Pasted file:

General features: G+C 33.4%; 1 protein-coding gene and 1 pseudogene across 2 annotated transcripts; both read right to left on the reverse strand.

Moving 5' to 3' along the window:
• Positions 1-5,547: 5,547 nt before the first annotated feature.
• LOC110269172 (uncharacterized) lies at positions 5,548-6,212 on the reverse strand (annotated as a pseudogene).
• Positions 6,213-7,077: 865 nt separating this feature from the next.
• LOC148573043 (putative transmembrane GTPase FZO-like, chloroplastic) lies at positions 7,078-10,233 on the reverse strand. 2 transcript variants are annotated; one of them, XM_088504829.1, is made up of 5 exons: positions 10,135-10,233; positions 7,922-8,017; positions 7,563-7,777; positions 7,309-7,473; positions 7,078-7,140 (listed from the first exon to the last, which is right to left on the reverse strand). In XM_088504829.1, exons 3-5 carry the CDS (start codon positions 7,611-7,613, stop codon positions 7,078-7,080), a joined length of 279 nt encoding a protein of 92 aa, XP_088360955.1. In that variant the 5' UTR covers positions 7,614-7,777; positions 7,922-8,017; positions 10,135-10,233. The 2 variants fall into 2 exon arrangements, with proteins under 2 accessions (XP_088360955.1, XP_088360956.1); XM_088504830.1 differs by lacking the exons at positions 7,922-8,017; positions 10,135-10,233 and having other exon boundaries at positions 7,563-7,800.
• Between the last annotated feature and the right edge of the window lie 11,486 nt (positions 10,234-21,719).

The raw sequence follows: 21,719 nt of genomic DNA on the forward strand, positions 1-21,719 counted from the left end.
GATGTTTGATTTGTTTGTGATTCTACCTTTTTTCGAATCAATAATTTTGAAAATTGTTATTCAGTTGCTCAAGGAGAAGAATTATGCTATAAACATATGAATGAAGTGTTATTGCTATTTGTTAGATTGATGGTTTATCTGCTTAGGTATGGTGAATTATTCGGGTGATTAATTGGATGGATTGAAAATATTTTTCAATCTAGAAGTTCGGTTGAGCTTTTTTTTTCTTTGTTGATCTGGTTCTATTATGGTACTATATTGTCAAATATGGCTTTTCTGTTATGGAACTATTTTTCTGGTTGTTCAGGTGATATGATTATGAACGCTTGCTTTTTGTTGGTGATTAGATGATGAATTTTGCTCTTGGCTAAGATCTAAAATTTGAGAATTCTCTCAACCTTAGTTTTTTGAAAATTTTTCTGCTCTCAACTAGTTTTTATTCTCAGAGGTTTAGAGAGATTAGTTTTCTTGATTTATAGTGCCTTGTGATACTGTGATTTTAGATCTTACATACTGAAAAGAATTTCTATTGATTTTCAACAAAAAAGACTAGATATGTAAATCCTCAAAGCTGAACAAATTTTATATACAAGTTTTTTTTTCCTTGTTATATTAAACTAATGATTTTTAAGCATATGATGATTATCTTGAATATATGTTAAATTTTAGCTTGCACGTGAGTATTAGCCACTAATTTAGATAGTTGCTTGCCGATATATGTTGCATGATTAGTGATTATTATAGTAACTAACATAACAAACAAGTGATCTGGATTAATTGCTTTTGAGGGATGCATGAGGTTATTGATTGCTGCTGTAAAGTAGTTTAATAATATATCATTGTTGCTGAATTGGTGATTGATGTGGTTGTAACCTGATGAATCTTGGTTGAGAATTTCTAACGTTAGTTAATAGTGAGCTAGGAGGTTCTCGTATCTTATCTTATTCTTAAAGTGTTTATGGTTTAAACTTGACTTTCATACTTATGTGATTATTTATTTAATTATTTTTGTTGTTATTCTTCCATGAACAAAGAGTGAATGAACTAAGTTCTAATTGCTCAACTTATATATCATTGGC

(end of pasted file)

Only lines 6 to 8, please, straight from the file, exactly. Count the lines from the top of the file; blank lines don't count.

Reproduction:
• LOC148573043 (putative transmembrane GTPase FZO-like, chloroplastic) lies at positions 7,078-10,233 on the reverse strand. 2 transcript variants are annotated; one of them, XM_088504829.1, is made up of 5 exons: positions 10,135-10,233; positions 7,922-8,017; positions 7,563-7,777; positions 7,309-7,473; positions 7,078-7,140 (listed from the first exon to the last, which is right to left on the reverse strand). In XM_088504829.1, exons 3-5 carry the CDS (start codon positions 7,611-7,613, stop codon positions 7,078-7,080), a joined length of 279 nt encoding a protein of 92 aa, XP_088360955.1. In that variant the 5' UTR covers positions 7,614-7,777; positions 7,922-8,017; positions 10,135-10,233. The 2 variants fall into 2 exon arrangements, with proteins under 2 accessions (XP_088360955.1, XP_088360956.1); XM_088504830.1 differs by lacking the exons at positions 7,922-8,017; positions 10,135-10,233 and having other exon boundaries at positions 7,563-7,800.
• Between the last annotated feature and the right edge of the window lie 11,486 nt (positions 10,234-21,719).

The raw sequence follows: 21,719 nt of genomic DNA on the forward strand, positions 1-21,719 counted from the left end.